President Obama told House Democrats at their retreat in Leesburg, Virginia Thursday that the job of the presidency has made him shed some of his famous ego.
From this remarks:
I’m deeply grateful to have been reelected, and I’m humbled by the support that I received from all across the country. (Applause.) And I said at the National Prayer Breakfast this morning — and I was telling the truth — I genuinely am humbled.
The fascinating thing about this job is the longer you’re in it, the more humble you get, and the more you recognize your own imperfections. And you try to make up with effort and hard work those gaps in your personality or your intelligence that become so apparent to everybody on the daily news every day. (Laughter.)
Well, that would be nice. It might mean he would start imagining that conservatives actually have legitimate ideas of their own and aren’t just trying to score political points against . . . The One.
Of course, that wasn’t exactly the theme of his Inauguration speech, which boiled down to “My way or the highway because the Founders wanted it my way.”
And let’s, for a moment, look at how the president phrased this. He said, in essence, the “fascinating thing” about the job of being president is . . . me. How it has affected me.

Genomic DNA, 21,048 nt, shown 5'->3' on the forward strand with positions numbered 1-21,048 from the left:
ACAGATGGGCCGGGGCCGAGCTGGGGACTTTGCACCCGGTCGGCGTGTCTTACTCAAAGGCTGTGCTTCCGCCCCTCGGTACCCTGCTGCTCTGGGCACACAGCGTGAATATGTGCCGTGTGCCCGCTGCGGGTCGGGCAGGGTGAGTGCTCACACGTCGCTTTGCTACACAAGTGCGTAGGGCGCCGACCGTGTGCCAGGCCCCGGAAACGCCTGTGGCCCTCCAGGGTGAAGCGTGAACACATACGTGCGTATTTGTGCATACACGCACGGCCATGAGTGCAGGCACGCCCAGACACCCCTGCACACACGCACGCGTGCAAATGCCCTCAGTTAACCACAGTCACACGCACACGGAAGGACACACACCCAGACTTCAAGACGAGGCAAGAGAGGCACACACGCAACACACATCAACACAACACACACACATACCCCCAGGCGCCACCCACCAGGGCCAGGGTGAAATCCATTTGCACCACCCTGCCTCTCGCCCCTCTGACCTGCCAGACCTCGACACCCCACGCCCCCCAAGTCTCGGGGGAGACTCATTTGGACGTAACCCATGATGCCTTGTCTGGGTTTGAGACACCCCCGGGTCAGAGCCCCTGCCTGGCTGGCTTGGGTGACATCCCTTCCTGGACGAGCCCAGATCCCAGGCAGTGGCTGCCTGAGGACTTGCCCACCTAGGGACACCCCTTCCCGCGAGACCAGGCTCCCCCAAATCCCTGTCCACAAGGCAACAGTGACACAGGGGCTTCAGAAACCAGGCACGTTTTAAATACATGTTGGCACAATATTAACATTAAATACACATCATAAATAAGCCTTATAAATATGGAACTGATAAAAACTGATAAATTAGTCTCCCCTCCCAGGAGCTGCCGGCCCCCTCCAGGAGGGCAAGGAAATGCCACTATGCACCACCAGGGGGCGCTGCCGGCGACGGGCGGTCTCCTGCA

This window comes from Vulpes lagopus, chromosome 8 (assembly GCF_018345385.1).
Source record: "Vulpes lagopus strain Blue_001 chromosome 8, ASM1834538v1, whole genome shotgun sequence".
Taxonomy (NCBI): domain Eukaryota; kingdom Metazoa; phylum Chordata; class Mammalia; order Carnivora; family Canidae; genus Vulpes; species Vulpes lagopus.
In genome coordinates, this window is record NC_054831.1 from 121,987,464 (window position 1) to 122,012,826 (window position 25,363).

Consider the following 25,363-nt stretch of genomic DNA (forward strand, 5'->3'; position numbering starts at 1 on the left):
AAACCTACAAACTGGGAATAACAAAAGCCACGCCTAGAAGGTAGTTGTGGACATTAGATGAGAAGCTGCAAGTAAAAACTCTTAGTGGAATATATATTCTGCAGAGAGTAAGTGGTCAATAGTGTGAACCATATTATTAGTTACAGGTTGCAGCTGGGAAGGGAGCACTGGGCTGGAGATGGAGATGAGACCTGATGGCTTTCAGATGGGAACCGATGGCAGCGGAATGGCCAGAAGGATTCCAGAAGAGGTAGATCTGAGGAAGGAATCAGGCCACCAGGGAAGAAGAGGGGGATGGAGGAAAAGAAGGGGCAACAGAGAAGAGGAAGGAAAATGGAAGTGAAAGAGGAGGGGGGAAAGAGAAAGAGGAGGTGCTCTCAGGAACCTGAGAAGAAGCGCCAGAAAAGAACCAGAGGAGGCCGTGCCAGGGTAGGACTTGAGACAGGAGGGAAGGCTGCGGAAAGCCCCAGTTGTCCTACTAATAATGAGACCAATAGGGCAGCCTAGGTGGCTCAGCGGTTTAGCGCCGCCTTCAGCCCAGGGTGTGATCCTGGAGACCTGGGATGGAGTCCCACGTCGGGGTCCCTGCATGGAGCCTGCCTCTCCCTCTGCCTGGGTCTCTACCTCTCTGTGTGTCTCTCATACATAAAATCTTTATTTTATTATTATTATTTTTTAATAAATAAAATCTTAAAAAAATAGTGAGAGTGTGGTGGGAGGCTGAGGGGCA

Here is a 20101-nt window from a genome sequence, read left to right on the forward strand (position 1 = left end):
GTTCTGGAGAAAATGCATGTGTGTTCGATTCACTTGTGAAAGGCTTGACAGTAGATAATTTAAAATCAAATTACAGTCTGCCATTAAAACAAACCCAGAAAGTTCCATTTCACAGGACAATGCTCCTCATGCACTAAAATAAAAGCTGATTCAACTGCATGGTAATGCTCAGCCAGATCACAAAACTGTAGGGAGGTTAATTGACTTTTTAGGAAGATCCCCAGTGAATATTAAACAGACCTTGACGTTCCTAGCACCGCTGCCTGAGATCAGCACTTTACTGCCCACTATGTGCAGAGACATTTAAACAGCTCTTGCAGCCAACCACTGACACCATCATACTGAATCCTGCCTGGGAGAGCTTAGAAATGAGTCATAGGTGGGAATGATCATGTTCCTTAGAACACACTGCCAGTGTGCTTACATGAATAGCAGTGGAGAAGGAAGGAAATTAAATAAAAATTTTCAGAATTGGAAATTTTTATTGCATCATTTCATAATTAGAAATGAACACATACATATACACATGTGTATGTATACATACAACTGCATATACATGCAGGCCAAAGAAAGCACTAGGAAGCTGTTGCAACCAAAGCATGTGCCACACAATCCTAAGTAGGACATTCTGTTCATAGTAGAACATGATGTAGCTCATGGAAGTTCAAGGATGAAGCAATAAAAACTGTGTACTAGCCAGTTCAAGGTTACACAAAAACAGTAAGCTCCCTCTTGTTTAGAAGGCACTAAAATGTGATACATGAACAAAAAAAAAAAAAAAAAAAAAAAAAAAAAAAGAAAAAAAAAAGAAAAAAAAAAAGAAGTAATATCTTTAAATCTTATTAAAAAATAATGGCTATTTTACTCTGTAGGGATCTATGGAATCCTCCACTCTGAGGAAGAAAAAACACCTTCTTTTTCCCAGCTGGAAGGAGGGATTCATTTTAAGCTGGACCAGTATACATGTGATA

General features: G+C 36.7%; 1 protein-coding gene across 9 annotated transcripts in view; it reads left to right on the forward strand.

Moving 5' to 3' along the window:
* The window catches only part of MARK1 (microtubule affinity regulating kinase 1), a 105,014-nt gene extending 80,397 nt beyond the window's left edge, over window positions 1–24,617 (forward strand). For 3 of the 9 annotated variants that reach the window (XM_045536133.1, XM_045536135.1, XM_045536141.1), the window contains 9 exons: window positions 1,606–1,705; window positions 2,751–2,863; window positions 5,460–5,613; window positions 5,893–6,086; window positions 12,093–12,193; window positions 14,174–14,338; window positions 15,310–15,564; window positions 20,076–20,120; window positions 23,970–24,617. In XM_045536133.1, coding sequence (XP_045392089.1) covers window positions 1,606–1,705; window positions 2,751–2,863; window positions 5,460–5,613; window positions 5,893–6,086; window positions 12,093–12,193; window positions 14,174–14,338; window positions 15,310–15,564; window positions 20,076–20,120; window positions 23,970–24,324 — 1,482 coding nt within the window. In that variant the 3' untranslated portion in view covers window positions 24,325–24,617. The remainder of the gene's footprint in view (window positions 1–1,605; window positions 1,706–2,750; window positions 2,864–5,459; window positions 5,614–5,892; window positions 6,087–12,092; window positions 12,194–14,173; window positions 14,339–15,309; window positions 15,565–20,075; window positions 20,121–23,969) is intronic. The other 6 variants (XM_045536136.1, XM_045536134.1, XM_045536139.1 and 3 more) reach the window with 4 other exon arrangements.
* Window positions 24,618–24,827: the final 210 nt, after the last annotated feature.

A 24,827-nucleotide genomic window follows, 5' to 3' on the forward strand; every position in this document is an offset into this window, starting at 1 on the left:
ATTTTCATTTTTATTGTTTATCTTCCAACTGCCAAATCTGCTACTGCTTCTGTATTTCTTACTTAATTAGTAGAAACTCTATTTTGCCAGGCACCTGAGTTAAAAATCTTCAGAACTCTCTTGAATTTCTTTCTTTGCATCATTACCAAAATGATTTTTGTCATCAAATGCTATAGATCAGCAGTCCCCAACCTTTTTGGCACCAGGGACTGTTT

Seems like there might be other equally or even potentially more fascinating things about the presidency.
But, hey, why should I be such a jerk? If Obama says he is getting more modest, let’s take him at his word. It would be a good thing for him and the country.
I’m not rooting for Obama to fail. Four years of failure and unadorned liberalism could be too much for the country to take. If Obama’s humility mitigates his normal proclivity to try to slam lefty things down the throats of righties, then all the better.
It’s just, when you’re entering your fifth year of speaking to fawning crowds and listening to adoring advisers, I’m a little skeptical that an increase in humility is in the cards.
A few days ago, following Obama at the podium, White House Press Secretary Jay Carney found that Obama had left his glass of water at the podium. Instead of having it removed, he left it, mentioning something about its potentially empowering effects.
I know he was joking. But it’s not a joke any of the Clinton or Bush press secretaries would have made. Because it just wasn’t the culture in those White Houses to be quite so impressed with the boss.